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CA Utilities Teetering on The Edge of Bankruptcy

CA Utilities Teetering on The Edge of Bankruptcy

While California state lawmakers finally rushed to deal with the short-term power supply crisis on Friday, the financial condition of Southern California Edison (SCE) and Pacific Gas & Electric moved closer to the terminal stage. So far the measures passed appear inadequate to cure the utilities' financial woes, according to many observers. Unless creditors see some ray of hope in continuing legislative action they soon could force the utilities into bankruptcy.

The legislature passed a stop-gap bill authorizing the Department of Water Resources to buy the power needed to keep the lights on for the next 12 days, but the $400 million funding bill did "nothing to resolve the utilities' financial crisis," Merrill Lynch analysts said in a research note.

On Friday, the Senate began reworking Assembly Bill 1-X, which "needs to be changed dramatically to keep the utilities out of bankruptcy," according to Merrill Lynch. "The Senate Energy Committee may make constructive enhancements to this bill. First, we expect support for more contract price flexibility and a near-term auction process. Second, we believe that some form of securitization/rate carve-out could be proposed to support the utilities unpaid power bills. We will keep focusing on actions rather than words to determine whether bankruptcy will be avoided."

Fitch IBCA credit rating service noted on Friday, as it lowered PG&E's ratings further, that even a "small group of unpaid suppliers could file a petition for involuntary bankruptcy even if the principal group of creditors reaches an agreement. Unless a rescue package emerges to provide immediate cash, a voluntary filing may become [the utility's] most expedient option."

Susan D. Abbott, managing director of corporate finance for Moody's Investors Service, said despite the utilities' proximity to insolvency, however, it still is hard to predict whether it will come to that. "It's a matter of confidence and whether or not people feel the actions that are being taken are going to be enough to get the companies out of this mess."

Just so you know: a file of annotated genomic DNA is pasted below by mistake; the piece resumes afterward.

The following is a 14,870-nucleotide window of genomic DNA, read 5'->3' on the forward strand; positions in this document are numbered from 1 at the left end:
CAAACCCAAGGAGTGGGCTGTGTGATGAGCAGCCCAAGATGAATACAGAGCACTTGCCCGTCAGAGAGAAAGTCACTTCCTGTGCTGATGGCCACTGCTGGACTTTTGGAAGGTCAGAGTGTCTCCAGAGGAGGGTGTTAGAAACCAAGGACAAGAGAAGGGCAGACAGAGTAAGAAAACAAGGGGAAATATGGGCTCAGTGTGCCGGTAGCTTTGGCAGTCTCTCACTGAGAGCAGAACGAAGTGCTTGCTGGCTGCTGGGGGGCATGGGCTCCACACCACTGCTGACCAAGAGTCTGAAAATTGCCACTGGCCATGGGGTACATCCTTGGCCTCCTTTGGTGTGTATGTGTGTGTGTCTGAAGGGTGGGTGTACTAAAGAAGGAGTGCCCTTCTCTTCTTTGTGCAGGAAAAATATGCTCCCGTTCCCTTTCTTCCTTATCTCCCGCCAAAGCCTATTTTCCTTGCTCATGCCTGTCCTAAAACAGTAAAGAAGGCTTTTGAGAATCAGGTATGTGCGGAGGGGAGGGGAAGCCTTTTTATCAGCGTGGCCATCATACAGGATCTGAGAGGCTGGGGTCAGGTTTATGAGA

The mess grew significantly larger last week, with the utilities reporting new defaults almost daily. Moody's, Fitch and Standard & Poor's downgraded the utilities credit and debt ratings to junk status or outright default. The utilities have gone into default on various credit lines and have seen their access to capital markets disappear.

On Tuesday, Southern California Edison defaulted on $230 million of principal and interest on maturing five-year notes and parent company Edison International suspended payment of $366 million to the California Power Exchange and several power generators.

On Friday, SCE's board reported to the Securities and Exchange Commission that it would not pay its quarterly dividends on cumulative preferred stock. SCE failed to pay maturing principal and accrued interest totaling $206 million on its 5-7/8% notes. It failed to make interest payments of about $24 million on two other series of its senior notes and one series of mortgage bonds. It did not pay $32 million of maturing commercial paper nor did it make another payment of $215 million due to the California Power Exchange (PX). It also predicted it would not make payments on $223 million of commercial paper through the end of the month.